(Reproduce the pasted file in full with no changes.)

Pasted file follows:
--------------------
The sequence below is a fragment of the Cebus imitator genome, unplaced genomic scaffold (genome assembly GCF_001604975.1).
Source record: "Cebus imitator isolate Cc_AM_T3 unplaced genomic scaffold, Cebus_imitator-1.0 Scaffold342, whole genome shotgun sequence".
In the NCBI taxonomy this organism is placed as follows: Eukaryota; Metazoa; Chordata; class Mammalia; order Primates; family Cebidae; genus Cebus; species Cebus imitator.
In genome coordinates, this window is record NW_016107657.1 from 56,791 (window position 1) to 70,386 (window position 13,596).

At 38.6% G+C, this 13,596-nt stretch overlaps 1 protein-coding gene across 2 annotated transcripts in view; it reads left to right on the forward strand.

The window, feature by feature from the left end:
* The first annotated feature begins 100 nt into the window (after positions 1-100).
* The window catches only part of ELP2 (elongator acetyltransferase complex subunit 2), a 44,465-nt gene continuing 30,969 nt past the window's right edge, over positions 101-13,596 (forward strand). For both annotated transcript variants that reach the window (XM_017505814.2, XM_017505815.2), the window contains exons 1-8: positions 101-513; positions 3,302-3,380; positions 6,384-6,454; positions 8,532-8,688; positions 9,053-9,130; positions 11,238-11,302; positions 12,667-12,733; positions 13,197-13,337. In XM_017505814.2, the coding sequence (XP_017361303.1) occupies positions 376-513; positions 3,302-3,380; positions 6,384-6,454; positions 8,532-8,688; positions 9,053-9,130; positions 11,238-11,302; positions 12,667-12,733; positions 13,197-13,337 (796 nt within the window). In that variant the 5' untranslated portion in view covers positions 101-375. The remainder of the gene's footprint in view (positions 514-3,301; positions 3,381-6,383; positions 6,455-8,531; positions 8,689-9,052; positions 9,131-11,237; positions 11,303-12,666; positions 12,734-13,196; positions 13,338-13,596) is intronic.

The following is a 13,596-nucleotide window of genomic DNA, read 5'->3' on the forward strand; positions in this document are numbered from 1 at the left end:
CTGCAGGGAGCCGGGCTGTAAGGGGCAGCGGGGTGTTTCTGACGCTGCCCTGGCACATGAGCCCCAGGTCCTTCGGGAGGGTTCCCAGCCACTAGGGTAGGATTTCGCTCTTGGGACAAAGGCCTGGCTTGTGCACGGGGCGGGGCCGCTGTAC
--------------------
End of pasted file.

The sequence below is a fragment of the Cebus imitator genome, unplaced genomic scaffold (genome assembly GCF_001604975.1).
Source record: "Cebus imitator isolate Cc_AM_T3 unplaced genomic scaffold, Cebus_imitator-1.0 Scaffold342, whole genome shotgun sequence".
In the NCBI taxonomy this organism is placed as follows: Eukaryota; Metazoa; Chordata; class Mammalia; order Primates; family Cebidae; genus Cebus; species Cebus imitator.
In genome coordinates, this window is record NW_016107657.1 from 56,791 (window position 1) to 70,386 (window position 13,596).

At 38.6% G+C, this 13,596-nt stretch overlaps 1 protein-coding gene across 2 annotated transcripts in view; it reads left to right on the forward strand.

The window, feature by feature from the left end:
* The first annotated feature begins 100 nt into the window (after positions 1-100).
* The window catches only part of ELP2 (elongator acetyltransferase complex subunit 2), a 44,465-nt gene continuing 30,969 nt past the window's right edge, over positions 101-13,596 (forward strand). For both annotated transcript variants that reach the window (XM_017505814.2, XM_017505815.2), the window contains exons 1-8: positions 101-513; positions 3,302-3,380; positions 6,384-6,454; positions 8,532-8,688; positions 9,053-9,130; positions 11,238-11,302; positions 12,667-12,733; positions 13,197-13,337. In XM_017505814.2, the coding sequence (XP_017361303.1) occupies positions 376-513; positions 3,302-3,380; positions 6,384-6,454; positions 8,532-8,688; positions 9,053-9,130; positions 11,238-11,302; positions 12,667-12,733; positions 13,197-13,337 (796 nt within the window). In that variant the 5' untranslated portion in view covers positions 101-375. The remainder of the gene's footprint in view (positions 514-3,301; positions 3,381-6,383; positions 6,455-8,531; positions 8,689-9,052; positions 9,131-11,237; positions 11,303-12,666; positions 12,734-13,196; positions 13,338-13,596) is intronic.

The following is a 13,596-nucleotide window of genomic DNA, read 5'->3' on the forward strand; positions in this document are numbered from 1 at the left end:
CTGCAGGGAGCCGGGCTGTAAGGGGCAGCGGGGTGTTTCTGACGCTGCCCTGGCACATGAGCCCCAGGTCCTTCGGGAGGGTTCCCAGCCACTAGGGTAGGATTTCGCTCTTGGGACAAAGGCCTGGCTTGTGCACGGGGCGGGGCCGCTGTAC